I have a solution that contains a couple hundred C++ and C# projects. I cannot use MSBuild to directly build any individual project that has project dependencies of a different type because the valid configuration (Deubg/Release) and platform (Win32/AnyCPU/x64) settings are different for different project types.

E.g., if I have a C++ project "CppProj1" with a dependency on a C# project "CsharpProj1", I cannot compile CppProj1 with MSBuild by specifying Release/AnyCPU on the command line because CppProj1 will fail to compile on the unknown platform type. Likewise, specifying Release/Win32 will cause CsharpProj1 to fail to compile. Visual Studio solves this problem by storing a mapping of configuration/platform settings in each solution file, but a huge motivation for using MSBuild is to decouple my build process from the Visual Studio IDE. Is there way to handle this problem without using VS solution files?

2 Answers 2


There are many ways to do this. A thorough explanation of all of them is covered by more than a dozen pages in the book "MSBuild Trickery" (tricks #19, #80, #104) but I'll summarize the basic mechanisms here.

#80. Define your own Solution mechanics

#19. Consider using the standard extensions path

These tricks have a discussion of the AdditionalProperties metadata. Create an item array for your projects, and specify AdditionalProperties metadata for the Platform property, which will be used when the items are built with the MSBuild task.

In a properties file for your build...

   <Project Include="./Folder1/Project1.csproj" />
   <Project Include="./Folder2/Project2.vcxproj" />

In the Build target...

         Condition="'%(Extension)' == '.csproj'">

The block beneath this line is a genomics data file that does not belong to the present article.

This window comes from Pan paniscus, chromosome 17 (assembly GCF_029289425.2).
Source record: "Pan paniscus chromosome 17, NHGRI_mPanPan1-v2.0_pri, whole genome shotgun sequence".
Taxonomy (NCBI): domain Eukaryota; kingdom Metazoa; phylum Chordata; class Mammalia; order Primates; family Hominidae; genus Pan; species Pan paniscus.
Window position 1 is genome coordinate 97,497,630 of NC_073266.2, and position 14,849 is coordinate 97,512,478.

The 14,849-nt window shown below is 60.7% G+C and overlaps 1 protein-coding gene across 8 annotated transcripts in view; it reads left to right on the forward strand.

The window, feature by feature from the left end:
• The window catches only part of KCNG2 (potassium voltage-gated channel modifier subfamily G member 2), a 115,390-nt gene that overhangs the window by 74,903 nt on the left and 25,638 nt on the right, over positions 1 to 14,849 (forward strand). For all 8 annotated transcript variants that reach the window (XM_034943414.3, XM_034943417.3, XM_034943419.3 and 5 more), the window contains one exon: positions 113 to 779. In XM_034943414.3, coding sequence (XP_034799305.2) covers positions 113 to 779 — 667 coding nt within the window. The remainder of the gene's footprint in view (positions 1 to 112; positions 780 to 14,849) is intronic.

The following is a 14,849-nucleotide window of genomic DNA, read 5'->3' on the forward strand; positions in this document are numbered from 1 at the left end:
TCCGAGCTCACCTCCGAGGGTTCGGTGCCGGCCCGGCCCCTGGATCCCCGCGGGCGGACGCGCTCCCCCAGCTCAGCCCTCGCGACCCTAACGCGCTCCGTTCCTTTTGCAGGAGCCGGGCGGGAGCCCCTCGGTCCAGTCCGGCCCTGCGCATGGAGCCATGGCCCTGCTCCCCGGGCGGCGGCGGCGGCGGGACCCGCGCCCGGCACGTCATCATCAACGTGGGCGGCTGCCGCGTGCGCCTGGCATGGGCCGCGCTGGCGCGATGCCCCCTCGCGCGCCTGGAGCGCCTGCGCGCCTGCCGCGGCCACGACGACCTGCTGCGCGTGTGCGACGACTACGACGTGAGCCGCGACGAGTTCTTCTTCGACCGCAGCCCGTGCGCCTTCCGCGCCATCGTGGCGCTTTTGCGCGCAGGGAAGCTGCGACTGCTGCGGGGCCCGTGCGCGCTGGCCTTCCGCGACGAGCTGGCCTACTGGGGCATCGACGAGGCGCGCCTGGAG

Condition="'%(Extension)' == '.vcxproj'">

<MSBuild Projects=@(Project) ... />

On top of this you can add in detection for 32 vs. 64-bit.

#104. How to unify Platforms for multiple project types

In a common imported property file, declare your own $(__Platform) property that is derived from the value of $(Platform), similar to the above, which creates a "normalized" notion of "Platform" to reference in the rest of the project. This will work in a solution build as well.

      Condition="'$(Platform)' == 'Win32'>Win32</__Platform>
      Condition="'$(Platform)' == 'Win64'>Win64</__Platform>
      Condition="'$(Platform)' == 'x32'>Win32</__Platform>
      Condition="'$(Platform)' == 'x64'>Win64</__Platform>
   Condition="'$(Platform)' == 'AnyCPU'">
      Condition="'$(PROCESSOR_ARCHITECTURE)' == 'x86'>Win32</__Platform>

...then later on, for the different project file types, make a custom import that uses this value...

<!-- for C# projects -->

<!-- for C++ projects -->

C++ Build target accepts Win32 and x64 (value of $(Platform) property).
It is ok, if AnyCPU is not needed.

I tried this for two projects: C# project depends on C++ project via <ProjectReference>.

For C++ I use the following include:

<Import Project="$(VCTargetsPath)\Microsoft.Cpp.Targets" />

For C# I use the following include:

<Import Project="$(MSBuildToolsPath)\Microsoft.CSharp.targets" />

Since Microsoft.CSharp.targets uses $(PlatformTarget) to specify platform for compiler, the following property could be specified for C# projects:

    <PlatformTarget Condition="'$(Platform)' == 'Win32'">x86</PlatformTarget>
    <PlatformTarget Condition="'$(Platform)' == 'x64'">x64</PlatformTarget>

This is to pass correct parameters to command line compiler. Refer to /platform (C# Compiler Options) for details.

In fact, in such a way for both C++ and C# solutions $(Platform) property could be used with values Win32 or x64

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